The book defines nine Ladder Badge Types and three miscellaneous pieces with detailed text and illustrations.

Now I'd like to add some thoughts of my own about Peter's book. -Editor

If there were pickup lines for books, I'd use this one: "Where've you been all my life?" Confederate Numismatica fills a void in the canon of American numismatic literature. While a lot of information on the topic has been published over the years, it was scattered, uneven, incomplete and often downright incorrect.

Despite being a longtime numismatic bibliophile, I only learned about some of these items myself in the course of editing The E-Sylum over the last two decades.

As one example of Peter Bertram's thorough work in writing his new book Confederate Numismatica, see a later article in this issue which republishes a section on the J.B. Schiller counterstamp discussed in an earlier E-Sylum article, where it was incorrectly described as a "siege token".

Notes about shortcomings are mandatory in any review, and now that I've gotten past my original excitement, I'll address a couple minor things I noticed. First was the page and print size. To my aging eyes the print was small and the pictures were small, too, with most well under actual size. I'd be happy to buy a larger, more expensive deluxe version with actual-size photos (or larger)!

Dahlonega Assay Receipt

Another minor shortcoming is that even though the book does include a price guide, it's hard to find, being buried at the very end. Prices are the first thing many book buyers look for, so I would advertise the guide right on the cover, and remind readers throughout where to find it. Perhaps update the subtitle to ".. With Historical Notes and Price Guide", and footer notes: "See page 193 for pricing guide."

It's hard enough to compile all of this great information, and even more work sometimes to compile prices; since many of these items are extremely rare, price records are hard to find if they exist at all. Peter confirmed that compiling those three pages took almost as much time and cross-eyed effort as some of the major portions of the book. Collectors and dealers alike will find these estimates quite useful.

Confederate Numismatica is a landmark work, and Peter deserves many kudos for his efforts. This is something the numismatic world has lacked for far too long. See last week's article, linked below, for ordering information.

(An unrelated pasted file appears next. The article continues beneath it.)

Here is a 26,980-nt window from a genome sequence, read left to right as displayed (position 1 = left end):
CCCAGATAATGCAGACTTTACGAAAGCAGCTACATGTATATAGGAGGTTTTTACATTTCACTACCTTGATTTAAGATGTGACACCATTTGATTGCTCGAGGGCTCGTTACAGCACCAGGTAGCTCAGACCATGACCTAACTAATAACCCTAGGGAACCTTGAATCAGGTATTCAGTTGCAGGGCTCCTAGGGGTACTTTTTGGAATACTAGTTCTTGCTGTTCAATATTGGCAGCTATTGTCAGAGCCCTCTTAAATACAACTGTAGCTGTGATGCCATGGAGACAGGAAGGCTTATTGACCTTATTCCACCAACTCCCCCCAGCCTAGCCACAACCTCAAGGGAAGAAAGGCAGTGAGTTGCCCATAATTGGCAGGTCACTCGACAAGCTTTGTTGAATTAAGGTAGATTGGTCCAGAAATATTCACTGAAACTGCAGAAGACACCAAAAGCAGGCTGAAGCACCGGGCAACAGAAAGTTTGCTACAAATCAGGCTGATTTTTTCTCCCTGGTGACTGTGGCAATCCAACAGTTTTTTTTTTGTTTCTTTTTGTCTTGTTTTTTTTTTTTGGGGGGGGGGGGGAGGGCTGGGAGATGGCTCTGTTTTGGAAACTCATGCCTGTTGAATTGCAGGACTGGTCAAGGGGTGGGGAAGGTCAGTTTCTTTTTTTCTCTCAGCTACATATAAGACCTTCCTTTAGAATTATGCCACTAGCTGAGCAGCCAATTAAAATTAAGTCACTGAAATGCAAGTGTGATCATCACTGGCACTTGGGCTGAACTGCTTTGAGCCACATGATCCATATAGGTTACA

Genral Nathan Evans medal

We'll all stay tuned for Part 2 of Peter's planned four-volume series. And of course, please do notify Peter of any missing items you're aware of for inclusion in his planned annual Confederate Numismatica Supplement.

Davis Guards medal

From the Introduction:

This book represents Part 1 of an attempt to start filling at least a little of the void in the literature of published information for collectors of Confederate tokens, badges, ribbons, etc. I believe that preserving the collectibles and memorabilia of Confederate veterans will be aided by the ready availability of information about them. That pretty much sums up my purpose here. Perhaps you could join me and participate in the effort?

Cataloging these treasures of Southern Heritage has been slow in coming. As the father of the effort, Mr. Lynn J. Shaw published the first reference in his 1989 little red book “Badges and Ribbons of the United Confederate Veterans and Sons of Confederate Veterans”. Updated in 1996, it only showed about 130 badges but for years was the only source of information and is now considered a classic and getting tough to find!

I then dabbled at it with a Newsletter from 1996 to 1999 and a few articles. So when my little Southern Cross of Honor book was very well received, I decided to return to this project. All this fast forwards us up to today and this little book you are holding. It is Part 1 of a planned three or four volume series cataloging Confederate numismatica. Part 2 will start in 1890 with the first UCV badges and will be “the UCV book”.

Congratulations to Peter for producing a valuable work, and for providing text and images for The E-Sylum. See the article on the Stack's Bowers 2016 ANA Currency sale later in this issue for another great item of Confederate Numismatica. These is also an article in this issue on the J.B. Schiller New Orleans counterstamp, excerpted with permission from Peter's book. -Editor

To read the earlier E-Sylum article, see:

Kraljevich E-sylum ad16 Henry Clay

Wayne Homren, Editor